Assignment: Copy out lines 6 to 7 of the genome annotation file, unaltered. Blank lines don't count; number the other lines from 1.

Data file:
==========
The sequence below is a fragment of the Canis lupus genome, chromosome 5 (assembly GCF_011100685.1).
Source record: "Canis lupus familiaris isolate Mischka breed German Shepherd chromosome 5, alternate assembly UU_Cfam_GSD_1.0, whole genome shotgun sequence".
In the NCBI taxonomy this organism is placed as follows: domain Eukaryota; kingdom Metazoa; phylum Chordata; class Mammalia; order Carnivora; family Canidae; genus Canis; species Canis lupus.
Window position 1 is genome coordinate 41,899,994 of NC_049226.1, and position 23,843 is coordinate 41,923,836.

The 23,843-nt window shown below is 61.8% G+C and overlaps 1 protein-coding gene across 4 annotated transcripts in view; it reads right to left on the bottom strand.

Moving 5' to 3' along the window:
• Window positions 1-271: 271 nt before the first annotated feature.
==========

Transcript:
Moving 5' to 3' along the window:
• Window positions 1-271: 271 nt before the first annotated feature.